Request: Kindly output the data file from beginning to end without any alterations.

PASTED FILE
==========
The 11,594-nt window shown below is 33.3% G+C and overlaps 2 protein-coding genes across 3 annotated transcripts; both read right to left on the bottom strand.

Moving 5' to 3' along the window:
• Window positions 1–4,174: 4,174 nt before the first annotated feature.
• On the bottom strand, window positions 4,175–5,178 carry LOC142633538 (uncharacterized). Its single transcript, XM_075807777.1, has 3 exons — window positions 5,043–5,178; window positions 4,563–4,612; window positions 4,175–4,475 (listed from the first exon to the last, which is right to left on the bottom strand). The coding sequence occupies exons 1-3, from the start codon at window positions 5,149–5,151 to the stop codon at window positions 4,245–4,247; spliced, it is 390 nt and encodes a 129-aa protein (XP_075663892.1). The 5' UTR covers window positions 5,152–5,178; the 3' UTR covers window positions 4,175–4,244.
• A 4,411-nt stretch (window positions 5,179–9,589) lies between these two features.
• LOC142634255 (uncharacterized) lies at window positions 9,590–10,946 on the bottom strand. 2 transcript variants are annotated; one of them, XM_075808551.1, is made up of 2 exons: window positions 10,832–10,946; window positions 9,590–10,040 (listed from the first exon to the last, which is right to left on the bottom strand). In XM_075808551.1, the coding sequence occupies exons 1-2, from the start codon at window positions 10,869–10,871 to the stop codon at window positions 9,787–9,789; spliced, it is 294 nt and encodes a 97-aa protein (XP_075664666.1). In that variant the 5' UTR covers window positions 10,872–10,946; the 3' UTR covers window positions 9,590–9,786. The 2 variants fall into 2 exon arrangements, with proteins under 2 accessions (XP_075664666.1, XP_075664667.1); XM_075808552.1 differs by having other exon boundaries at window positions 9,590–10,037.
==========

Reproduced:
The 11,594-nt window shown below is 33.3% G+C and overlaps 2 protein-coding genes across 3 annotated transcripts; both read right to left on the bottom strand.

Moving 5' to 3' along the window:
• Window positions 1–4,174: 4,174 nt before the first annotated feature.
• On the bottom strand, window positions 4,175–5,178 carry LOC142633538 (uncharacterized). Its single transcript, XM_075807777.1, has 3 exons — window positions 5,043–5,178; window positions 4,563–4,612; window positions 4,175–4,475 (listed from the first exon to the last, which is right to left on the bottom strand). The coding sequence occupies exons 1-3, from the start codon at window positions 5,149–5,151 to the stop codon at window positions 4,245–4,247; spliced, it is 390 nt and encodes a 129-aa protein (XP_075663892.1). The 5' UTR covers window positions 5,152–5,178; the 3' UTR covers window positions 4,175–4,244.
• A 4,411-nt stretch (window positions 5,179–9,589) lies between these two features.
• LOC142634255 (uncharacterized) lies at window positions 9,590–10,946 on the bottom strand. 2 transcript variants are annotated; one of them, XM_075808551.1, is made up of 2 exons: window positions 10,832–10,946; window positions 9,590–10,040 (listed from the first exon to the last, which is right to left on the bottom strand). In XM_075808551.1, the coding sequence occupies exons 1-2, from the start codon at window positions 10,869–10,871 to the stop codon at window positions 9,787–9,789; spliced, it is 294 nt and encodes a 97-aa protein (XP_075664666.1). In that variant the 5' UTR covers window positions 10,872–10,946; the 3' UTR covers window positions 9,590–9,786. The 2 variants fall into 2 exon arrangements, with proteins under 2 accessions (XP_075664666.1, XP_075664667.1); XM_075808552.1 differs by having other exon boundaries at window positions 9,590–10,037.